Rustington student needs help making medical history up Mount Everest

L09751H13 Rustington graduate Lucy Brennan is ready to help make medical history
L09751H13 Rustington graduate Lucy Brennan is ready to help make medical history

A MEDICAL student from Rustington is hoping to take her studies to new heights this year – 3,700m up the slopes of the world’s tallest mountain, to be exact.

Lucy Brennan, of Preston Avenue, aims to be in an elite team taking part in a ground-breaking research project next month, about 12,000ft up Mount Everest.

The project has the potential to radically improve the survival rates of intensive care patients across the globe.

However, the former Worthing College student faces a tough task to drum up cash to take part in the voluntary expedition, after funding from her university fell through.

Lucy, 24, who works part-time at the world-renowned Great Ormond Street Hospital, in London, said: “This is very, very exciting.

“It’s a once-in-a-lifetime opportunity to take part in what could be a potentially ground-breaking research project into the effects of hypoxia – a lack of oxygen in the cardiopulmonary system.

“It’s a phenomenal opportunity but as I am a student, and the grant I was supposed to receive fell through, it’s going to be very difficult for me to fund my trip out there.”

Lucy needs to raise about £2,000 to take part in the research expedition as a member of the team made up of intensive care doctors, nurses and scientists from charity Xtreme Everest 2.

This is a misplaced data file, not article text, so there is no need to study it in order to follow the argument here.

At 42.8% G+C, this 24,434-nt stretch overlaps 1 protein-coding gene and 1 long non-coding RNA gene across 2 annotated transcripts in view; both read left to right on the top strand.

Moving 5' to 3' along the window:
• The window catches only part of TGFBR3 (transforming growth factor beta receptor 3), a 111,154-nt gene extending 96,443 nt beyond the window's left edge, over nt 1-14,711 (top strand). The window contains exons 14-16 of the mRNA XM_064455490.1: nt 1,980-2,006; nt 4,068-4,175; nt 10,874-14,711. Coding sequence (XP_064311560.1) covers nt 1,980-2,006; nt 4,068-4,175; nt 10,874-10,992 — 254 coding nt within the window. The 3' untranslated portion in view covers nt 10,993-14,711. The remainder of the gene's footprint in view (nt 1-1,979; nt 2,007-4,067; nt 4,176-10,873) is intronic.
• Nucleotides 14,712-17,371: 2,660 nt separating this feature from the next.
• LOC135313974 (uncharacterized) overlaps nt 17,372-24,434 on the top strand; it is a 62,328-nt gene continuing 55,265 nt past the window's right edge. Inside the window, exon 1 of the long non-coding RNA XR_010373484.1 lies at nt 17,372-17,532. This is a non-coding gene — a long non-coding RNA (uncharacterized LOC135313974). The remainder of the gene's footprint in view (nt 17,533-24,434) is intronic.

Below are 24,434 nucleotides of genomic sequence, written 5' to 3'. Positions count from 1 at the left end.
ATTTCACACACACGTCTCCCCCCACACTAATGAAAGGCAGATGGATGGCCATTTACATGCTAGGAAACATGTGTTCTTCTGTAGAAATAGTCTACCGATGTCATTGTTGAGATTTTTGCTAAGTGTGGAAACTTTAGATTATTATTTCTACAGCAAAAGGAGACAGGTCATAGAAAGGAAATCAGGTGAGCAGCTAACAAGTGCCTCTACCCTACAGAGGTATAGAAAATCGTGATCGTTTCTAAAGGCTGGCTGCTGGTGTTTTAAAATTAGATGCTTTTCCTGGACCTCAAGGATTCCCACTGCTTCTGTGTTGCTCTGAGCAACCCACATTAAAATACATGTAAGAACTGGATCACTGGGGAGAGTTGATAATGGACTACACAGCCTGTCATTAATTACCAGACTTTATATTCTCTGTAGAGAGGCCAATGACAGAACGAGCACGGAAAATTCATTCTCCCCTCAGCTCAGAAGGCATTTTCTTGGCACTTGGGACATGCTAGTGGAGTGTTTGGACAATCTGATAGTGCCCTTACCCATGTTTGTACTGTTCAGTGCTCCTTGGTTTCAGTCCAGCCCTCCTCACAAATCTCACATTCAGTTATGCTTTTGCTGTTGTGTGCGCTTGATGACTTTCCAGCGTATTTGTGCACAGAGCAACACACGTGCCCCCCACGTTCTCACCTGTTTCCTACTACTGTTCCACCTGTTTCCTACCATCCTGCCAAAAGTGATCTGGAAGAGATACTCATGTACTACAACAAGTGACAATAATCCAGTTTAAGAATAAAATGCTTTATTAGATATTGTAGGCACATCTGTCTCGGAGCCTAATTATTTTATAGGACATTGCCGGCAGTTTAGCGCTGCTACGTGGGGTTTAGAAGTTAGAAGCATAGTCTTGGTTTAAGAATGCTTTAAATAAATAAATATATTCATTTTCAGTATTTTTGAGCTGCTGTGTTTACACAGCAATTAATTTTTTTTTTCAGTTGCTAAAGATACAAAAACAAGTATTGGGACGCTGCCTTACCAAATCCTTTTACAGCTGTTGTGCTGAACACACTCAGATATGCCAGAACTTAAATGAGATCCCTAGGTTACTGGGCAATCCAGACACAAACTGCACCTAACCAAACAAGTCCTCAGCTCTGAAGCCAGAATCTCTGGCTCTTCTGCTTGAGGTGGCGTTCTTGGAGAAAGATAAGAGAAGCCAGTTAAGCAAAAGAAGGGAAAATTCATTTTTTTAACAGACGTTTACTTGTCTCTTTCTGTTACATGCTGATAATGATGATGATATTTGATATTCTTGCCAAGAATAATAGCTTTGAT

If she can raise the cash, she will be joining the group leading a band of children and their parents up the slopes of the mountain to the Namche Bazaar.

Experiments will then be carried out on the children to test how they respond and adapt to low-level oxygen.

The research will be collated at the Centre for Altitude, Space and Extreme Environment Medicine at University College London (UCL).

Film crews from the BBC will also be documenting the study, which will involve a number of people including adults and identical twins.

Lucy said that the results of the experiment could shed light on some key aspects of treatments used in paediatric intensive care.

“Going up to these altitudes will help to simulate the critical conditions of intensive care” Lucy said. “So the opportunities for new treatments to be developed, through our research, is extremely exciting.”

Lucy plans to host a number of fund-raising challenges over the coming few days, before her four-week adventure sets off, on March 27.

To sponsor her, visit www.justgiving.com/XtremeEverest2-LucyBrennan or contact Lucy by sending an email to, L.Brennan1@uni.bsms.ac.uk

Lucy, a biological sciences graduate from Exeter University, has worked as a research assistant at UCL’s Institute of Child Health and Great Ormond Street Hospital within respiratory physiology. She now studies at the Brighton and Sussex Medical School.